Like Dan Heath, Vijayanta Gupta believes it’s small things that make a big impact on customer experience and brand relevance – but not always the small things you expect to find, where you expect to find them. Sometimes brands miss “tectonic shifts,” as Gupta calls them, in other industries that ripple outward and disrupt consumer expectations and behaviors across many products and services. Gupta used the example of Kodak, who, although they led the market with innovations in small digital cameras, missed the rise in popularity of smartphones – single devices, conveniently combining phone and camera.
Gupta then shared with us five global shifts affecting people’s lives and the way they do business. Although these trends have been developing over years, this year’s massive shake-ups have thrown them into high gear and brought them to the forefront.
Five trends brands must focus on to remain resilient: purposeful capitalism, non-linear life, customer ubiquity, privacy, and AI tension.
Purposeful capitalism. Consumers are challenging current definitions of capitalism, spending more of their money with companies who demonstrate social and environmental responsibility. In fact, 49% of consumers actively avoid brands that have a negative impact. “There’s a groundswell of opinion around the world that capitalism has not served the needs of every stakeholder,” Gupta said. Companies must not only serve their shareholders, but also customers, employees, society, and the environment – with their business models and their investments.
Non-linear lives. As our lives have become more unpredictable – either by choice or by circumstances – the life events around which brands often build their marketing have become less linear and more “multi-stage” in nature. Brands must meet people where they are, in the moment, rather than relying on outdated models of life stages if they’re going to survive. This may mean helping their customers – as well as their own employees – learn, unlearn, and relearn how to navigate the emerging digital economy, blurring the line between marketing and educational content.
Customer ubiquity. Geography is no longer the best indicator of who your customers are. Brands have traditionally divided the world into developed and developing economies – a model that leaves a large customer based potentially untapped (and underserved). Gupta warned, “Customers do not think of themselves as living in developed or developing economies, and brands shouldn’t either.” Income, rather than region, determines which brands consumers engage with, and brands need to be ready to serve them or lose out.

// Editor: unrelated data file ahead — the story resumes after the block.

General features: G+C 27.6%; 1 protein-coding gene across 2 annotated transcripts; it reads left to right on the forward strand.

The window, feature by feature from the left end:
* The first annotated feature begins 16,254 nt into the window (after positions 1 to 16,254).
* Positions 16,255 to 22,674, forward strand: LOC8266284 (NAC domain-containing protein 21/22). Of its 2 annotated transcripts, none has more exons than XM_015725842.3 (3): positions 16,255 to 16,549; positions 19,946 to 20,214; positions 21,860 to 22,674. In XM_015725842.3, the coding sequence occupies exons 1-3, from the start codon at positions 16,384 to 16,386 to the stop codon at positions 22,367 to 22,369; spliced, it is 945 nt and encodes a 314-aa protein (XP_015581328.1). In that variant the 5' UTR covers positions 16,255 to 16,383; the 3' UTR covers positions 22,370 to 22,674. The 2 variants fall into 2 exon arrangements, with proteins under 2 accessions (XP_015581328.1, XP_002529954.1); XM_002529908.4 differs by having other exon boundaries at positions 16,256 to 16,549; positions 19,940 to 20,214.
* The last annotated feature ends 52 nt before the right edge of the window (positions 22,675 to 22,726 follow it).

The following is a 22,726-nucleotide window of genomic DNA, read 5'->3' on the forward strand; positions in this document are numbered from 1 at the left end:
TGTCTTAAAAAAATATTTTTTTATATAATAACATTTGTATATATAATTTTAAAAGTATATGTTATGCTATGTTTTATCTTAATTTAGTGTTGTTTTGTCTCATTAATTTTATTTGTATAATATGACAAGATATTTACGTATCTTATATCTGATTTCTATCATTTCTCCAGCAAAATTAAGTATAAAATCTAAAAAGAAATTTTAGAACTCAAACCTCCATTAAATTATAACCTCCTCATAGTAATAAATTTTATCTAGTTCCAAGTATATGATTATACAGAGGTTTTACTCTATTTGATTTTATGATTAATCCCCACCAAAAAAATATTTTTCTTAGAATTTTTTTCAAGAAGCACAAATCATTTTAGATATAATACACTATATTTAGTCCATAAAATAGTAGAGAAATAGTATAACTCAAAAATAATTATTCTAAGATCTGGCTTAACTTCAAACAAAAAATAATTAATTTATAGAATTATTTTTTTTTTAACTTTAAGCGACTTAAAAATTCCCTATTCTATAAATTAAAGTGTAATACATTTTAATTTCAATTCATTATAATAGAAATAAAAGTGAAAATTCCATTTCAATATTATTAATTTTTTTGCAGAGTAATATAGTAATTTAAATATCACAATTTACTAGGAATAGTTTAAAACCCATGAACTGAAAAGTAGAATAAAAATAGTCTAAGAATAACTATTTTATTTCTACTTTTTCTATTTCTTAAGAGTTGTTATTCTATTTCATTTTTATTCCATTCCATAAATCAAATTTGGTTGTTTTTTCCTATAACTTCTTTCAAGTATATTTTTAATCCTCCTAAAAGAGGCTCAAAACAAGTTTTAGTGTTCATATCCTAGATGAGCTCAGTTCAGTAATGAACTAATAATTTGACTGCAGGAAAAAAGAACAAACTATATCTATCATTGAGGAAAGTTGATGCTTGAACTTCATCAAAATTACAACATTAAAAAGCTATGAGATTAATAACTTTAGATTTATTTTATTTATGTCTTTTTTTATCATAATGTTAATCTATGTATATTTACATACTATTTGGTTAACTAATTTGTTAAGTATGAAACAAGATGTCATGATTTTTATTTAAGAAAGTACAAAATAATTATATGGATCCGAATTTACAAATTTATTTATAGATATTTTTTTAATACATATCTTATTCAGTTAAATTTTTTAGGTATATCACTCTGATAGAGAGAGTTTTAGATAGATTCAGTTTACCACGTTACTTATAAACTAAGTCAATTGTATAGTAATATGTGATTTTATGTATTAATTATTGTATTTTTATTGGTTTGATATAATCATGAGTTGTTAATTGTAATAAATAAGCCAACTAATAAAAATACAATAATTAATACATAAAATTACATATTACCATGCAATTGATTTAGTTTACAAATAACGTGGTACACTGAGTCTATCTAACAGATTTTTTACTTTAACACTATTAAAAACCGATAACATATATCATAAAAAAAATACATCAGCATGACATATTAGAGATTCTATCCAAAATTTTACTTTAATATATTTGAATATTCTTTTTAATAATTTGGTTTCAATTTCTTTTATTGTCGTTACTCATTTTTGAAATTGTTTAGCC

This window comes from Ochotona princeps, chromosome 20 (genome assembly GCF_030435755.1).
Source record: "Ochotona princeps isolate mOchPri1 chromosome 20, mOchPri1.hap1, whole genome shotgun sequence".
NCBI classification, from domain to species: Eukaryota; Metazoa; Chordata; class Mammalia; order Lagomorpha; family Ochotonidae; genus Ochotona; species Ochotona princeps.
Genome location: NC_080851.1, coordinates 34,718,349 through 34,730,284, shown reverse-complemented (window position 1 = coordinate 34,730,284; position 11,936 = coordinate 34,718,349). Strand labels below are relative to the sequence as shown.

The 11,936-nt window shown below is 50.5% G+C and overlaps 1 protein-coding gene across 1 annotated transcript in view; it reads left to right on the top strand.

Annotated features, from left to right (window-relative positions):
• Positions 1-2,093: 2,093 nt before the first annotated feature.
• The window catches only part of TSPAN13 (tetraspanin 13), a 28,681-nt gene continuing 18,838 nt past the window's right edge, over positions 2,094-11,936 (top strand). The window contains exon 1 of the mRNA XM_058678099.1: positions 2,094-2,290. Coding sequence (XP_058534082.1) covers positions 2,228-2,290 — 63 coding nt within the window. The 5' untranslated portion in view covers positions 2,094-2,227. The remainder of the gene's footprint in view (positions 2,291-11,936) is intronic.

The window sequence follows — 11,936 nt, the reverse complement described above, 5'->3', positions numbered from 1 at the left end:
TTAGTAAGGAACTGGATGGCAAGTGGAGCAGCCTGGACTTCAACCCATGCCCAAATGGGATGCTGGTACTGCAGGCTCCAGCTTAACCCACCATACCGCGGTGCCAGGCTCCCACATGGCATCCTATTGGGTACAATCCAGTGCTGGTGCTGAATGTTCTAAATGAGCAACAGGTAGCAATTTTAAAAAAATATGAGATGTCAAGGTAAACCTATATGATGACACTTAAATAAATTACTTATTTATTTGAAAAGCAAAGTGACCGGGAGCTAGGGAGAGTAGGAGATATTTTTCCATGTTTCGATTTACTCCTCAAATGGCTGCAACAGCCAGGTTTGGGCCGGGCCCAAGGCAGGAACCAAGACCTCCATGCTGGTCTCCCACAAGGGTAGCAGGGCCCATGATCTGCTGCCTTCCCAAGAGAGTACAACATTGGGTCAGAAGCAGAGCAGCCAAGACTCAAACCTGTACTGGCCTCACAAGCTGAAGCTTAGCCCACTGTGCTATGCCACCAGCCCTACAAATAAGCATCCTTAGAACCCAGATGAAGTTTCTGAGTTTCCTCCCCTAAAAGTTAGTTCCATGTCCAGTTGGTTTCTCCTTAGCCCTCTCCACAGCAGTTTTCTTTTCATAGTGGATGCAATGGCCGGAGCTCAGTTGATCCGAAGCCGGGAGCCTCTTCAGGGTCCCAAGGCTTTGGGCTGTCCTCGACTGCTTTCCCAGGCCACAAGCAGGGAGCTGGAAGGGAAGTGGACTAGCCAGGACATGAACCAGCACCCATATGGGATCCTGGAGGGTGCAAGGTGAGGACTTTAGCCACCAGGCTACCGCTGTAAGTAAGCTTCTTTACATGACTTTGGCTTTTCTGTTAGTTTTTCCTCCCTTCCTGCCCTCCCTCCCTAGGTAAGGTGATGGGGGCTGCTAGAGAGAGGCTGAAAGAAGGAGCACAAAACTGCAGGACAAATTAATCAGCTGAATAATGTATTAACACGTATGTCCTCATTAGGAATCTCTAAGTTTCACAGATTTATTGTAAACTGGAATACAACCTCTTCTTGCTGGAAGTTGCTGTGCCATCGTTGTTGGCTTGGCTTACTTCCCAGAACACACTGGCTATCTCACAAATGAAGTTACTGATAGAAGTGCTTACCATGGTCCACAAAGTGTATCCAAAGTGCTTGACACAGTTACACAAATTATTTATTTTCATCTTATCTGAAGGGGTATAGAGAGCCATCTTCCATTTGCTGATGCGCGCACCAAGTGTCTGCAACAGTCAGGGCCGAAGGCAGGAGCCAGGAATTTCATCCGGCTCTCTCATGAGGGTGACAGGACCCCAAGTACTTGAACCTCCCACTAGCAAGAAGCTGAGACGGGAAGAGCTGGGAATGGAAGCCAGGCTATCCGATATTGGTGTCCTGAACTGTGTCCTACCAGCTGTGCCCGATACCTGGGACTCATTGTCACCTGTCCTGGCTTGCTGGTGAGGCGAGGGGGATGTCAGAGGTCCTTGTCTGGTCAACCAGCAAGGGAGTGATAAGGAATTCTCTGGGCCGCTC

Privacy. “Privacy isn’t just the new brand promise; it’s the only brand promise,” Gupta emphasized. As consumers demand more control over how and by whom their data is used, brands must earn their trust. As Gupta pointed out, “We are surrounded by connected devices…We don’t need to be using these devices for these devices to be using us.” He cited the example of his smartwatch, which “invisibly” collects health data, whether or not he’s explicitly interacting with it. Brands that don’t respect data privacy —with even one slip-up – fall into the category of “surveillance capitalism,” which is an extremely damaging and difficult label to shake.
AI tension. As AI gains traction, we are increasingly moving into what Gupta called “algorithmic engagement,” or AI-driven personalization. Brands must scale and personalize not only across paid channels but across their own channels, so automated personalization makes sense. However, algorithmic bias often occurs and is amplified when the data used to train algorithms reflects the biases of the brand, not the needs and behaviors of its customers. Brands must balance AI with human intervention to ensure they are responding appropriately to customer needs as digital experiences continue to scale.
“These five trends converge at the customer,” Gupta reminded us. His best advice? Start with the human at the center of the experience. Notice which behaviors are changing, what is shifting in that human’s life, and how all of that impacts the experience they want from your brand.
Then figure out how to deliver on it.
- Sometimes the biggest impacts to brands are shifts occurring outside their industry, indirectly but significantly impacting their ability to thrive.
- Older models for how people live, work, and buy no longer apply, and if brands want to remain resilient, they must respond to these “tectonic shifts” quickly, meeting people where they are, rather than where conventional wisdom says they’ll be.
- Brands must remember the human at the center of the experience, even as they scale their marketing reach using automation technologies, if they are to connect fully with their customers.